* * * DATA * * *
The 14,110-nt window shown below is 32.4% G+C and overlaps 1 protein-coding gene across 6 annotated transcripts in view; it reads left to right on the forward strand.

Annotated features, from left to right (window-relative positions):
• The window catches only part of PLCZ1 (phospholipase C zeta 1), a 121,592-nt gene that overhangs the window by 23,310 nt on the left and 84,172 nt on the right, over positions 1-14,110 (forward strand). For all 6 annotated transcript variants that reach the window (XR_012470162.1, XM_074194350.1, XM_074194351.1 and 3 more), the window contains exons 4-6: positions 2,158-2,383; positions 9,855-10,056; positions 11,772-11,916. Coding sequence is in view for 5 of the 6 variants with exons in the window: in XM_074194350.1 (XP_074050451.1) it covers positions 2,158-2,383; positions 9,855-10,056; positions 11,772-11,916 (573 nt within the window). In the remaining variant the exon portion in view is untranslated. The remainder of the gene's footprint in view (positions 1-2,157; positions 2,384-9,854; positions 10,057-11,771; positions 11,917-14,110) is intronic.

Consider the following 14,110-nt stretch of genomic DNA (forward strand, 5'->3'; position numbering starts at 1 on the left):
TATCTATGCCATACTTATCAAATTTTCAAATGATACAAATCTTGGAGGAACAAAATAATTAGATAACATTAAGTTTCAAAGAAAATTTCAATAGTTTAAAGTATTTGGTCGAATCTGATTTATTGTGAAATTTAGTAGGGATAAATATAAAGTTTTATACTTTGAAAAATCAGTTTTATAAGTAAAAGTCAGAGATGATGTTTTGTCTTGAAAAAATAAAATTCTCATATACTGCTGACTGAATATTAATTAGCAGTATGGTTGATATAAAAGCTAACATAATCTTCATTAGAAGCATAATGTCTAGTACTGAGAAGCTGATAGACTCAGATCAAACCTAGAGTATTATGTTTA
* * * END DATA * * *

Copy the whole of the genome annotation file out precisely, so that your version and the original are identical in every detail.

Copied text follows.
The 14,110-nt window shown below is 32.4% G+C and overlaps 1 protein-coding gene across 6 annotated transcripts in view; it reads left to right on the forward strand.

Annotated features, from left to right (window-relative positions):
• The window catches only part of PLCZ1 (phospholipase C zeta 1), a 121,592-nt gene that overhangs the window by 23,310 nt on the left and 84,172 nt on the right, over positions 1-14,110 (forward strand). For all 6 annotated transcript variants that reach the window (XR_012470162.1, XM_074194350.1, XM_074194351.1 and 3 more), the window contains exons 4-6: positions 2,158-2,383; positions 9,855-10,056; positions 11,772-11,916. Coding sequence is in view for 5 of the 6 variants with exons in the window: in XM_074194350.1 (XP_074050451.1) it covers positions 2,158-2,383; positions 9,855-10,056; positions 11,772-11,916 (573 nt within the window). In the remaining variant the exon portion in view is untranslated. The remainder of the gene's footprint in view (positions 1-2,157; positions 2,384-9,854; positions 10,057-11,771; positions 11,917-14,110) is intronic.

Consider the following 14,110-nt stretch of genomic DNA (forward strand, 5'->3'; position numbering starts at 1 on the left):
TATCTATGCCATACTTATCAAATTTTCAAATGATACAAATCTTGGAGGAACAAAATAATTAGATAACATTAAGTTTCAAAGAAAATTTCAATAGTTTAAAGTATTTGGTCGAATCTGATTTATTGTGAAATTTAGTAGGGATAAATATAAAGTTTTATACTTTGAAAAATCAGTTTTATAAGTAAAAGTCAGAGATGATGTTTTGTCTTGAAAAAATAAAATTCTCATATACTGCTGACTGAATATTAATTAGCAGTATGGTTGATATAAAAGCTAACATAATCTTCATTAGAAGCATAATGTCTAGTACTGAGAAGCTGATAGACTCAGATCAAACCTAGAGTATTATGTTTA